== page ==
May 31, 2019

Trump lawyer asked for "heads up" from Michael Flynn's lawyer

President Trump with Michael Flynn Photo: Jim Watson/AFP/Getty Images

President Trump's lawyer asked for a "heads up" from former national security advisor Michael Flynn’s attorney as Flynn was preparing to cooperate with Special Counsel Robert Mueller's investigation according to a transcript released by federal prosecutors on Friday.

Why it matters: The message is included in Mueller's report, but illustrates how people working closely with the president tried to exercise their influence over those who were in contact with Mueller, per Bloomberg.

"If, on the other hand, there's information that implicates the President, when we've got a national security issue, or maybe a national security issue, I don't know...some issue, we've got to deal with, not only for the President, but for the country. So...uh..you know, then-then, you know, we need some kinds of heads up."
— President Trump's lawyer John Dowd to Michael Flynn's lawyer Rob Kelner

Read the transcript:

Go deeper: Michael Flynn assisted in Mueller's obstruction and WikiLeaks investigations

Go deeper

Peter Navarro defends hydroxychloroquine use in heated CNN interview

White House economic adviser Peter Navarro defended the use of anti-malarial drug hydroxychloroquine to treat coronavirus during a CNN interview Monday, highlighting "the possibility" that it has therapeutic efficacy.

Why it matters: Navarro did not deny reporting from Axios' Jonathan Swan that he got into a heated exchange in the White House Situation Room over the weekend with infectious disease expert Dr. Anthony Fauci about the drug's prospects against the illness.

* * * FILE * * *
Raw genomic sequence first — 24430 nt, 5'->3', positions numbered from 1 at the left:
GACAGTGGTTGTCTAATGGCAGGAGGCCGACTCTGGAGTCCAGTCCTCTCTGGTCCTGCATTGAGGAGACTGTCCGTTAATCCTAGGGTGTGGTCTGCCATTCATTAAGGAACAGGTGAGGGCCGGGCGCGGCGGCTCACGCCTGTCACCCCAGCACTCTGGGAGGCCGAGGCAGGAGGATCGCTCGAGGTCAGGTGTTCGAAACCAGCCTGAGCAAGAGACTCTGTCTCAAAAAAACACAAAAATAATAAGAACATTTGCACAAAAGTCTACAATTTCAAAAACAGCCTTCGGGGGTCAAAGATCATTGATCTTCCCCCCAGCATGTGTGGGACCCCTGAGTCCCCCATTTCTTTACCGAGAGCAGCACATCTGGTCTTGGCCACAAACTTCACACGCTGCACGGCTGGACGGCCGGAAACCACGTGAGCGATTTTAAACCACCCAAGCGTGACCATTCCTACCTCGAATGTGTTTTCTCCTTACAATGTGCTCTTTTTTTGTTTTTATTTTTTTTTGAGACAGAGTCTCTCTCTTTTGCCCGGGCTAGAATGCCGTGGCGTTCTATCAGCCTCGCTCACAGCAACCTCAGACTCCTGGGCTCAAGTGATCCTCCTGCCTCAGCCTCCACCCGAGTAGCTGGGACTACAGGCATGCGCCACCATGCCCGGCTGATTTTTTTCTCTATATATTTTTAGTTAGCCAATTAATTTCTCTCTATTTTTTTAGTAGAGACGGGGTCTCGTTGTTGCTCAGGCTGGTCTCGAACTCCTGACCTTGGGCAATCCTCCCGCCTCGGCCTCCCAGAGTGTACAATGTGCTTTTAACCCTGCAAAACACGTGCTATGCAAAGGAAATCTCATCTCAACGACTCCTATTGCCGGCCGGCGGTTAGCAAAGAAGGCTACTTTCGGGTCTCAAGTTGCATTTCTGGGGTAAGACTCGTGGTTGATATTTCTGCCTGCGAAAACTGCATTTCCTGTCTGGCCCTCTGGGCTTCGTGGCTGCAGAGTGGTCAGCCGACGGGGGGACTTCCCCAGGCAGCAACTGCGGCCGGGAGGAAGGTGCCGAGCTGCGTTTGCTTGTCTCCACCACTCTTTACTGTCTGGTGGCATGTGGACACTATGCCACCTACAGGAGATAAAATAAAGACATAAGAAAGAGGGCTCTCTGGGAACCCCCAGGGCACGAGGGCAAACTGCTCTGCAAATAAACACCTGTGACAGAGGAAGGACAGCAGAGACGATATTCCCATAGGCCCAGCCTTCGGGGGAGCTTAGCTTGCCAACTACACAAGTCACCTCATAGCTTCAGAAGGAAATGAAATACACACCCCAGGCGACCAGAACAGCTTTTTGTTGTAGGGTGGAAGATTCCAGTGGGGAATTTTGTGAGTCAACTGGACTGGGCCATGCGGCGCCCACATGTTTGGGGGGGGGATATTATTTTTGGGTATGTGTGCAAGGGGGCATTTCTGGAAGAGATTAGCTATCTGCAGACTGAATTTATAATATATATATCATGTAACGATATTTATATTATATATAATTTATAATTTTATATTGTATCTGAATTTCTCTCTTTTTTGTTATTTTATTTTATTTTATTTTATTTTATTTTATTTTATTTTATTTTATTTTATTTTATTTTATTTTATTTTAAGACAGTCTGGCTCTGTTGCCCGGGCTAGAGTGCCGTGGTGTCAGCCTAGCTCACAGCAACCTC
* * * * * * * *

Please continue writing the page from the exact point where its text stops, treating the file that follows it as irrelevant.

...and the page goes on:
Special report: Health care workers vs. coronavirus

Photo Illustration: Sarah Grillo/Axios. Photos: Angela Weiss/AFP via Getty Images, Bruce Bennett/Getty Images, and Europa Press News/Europa Press via Getty Images

Health care workers are at an especially high risk of catching the coronavirus, because of their prolonged exposure to patients who have it. Making matters worse, the U.S. doesn't have enough of the protective equipment, like masks and gloves, that keeps them safe.

  • And yet these workers, with loved ones of their own, keep showing up at hospitals across the country, knowing that more Americans than they can possibly care for are depending on them.
Go deeperArrow53 mins ago - Health

Backed by the Fed, bond investors get bullish

Illustration: Sarah Grillo/Axios

The Fed's massive injections of liquidity have reopened much of the bond market, and after back-to-back weeks in which more than $100 billion flowed out of bond funds, investors have regained their bearings and now see opportunity.

What's happening: But after the hemorrhaging outflows relented last week, bulls may now be sticking their heads out a bit too far. Junk bond funds took in more than $7 billion for the week ended April 1, according to Refinitiv Lipper, setting a new weekly record.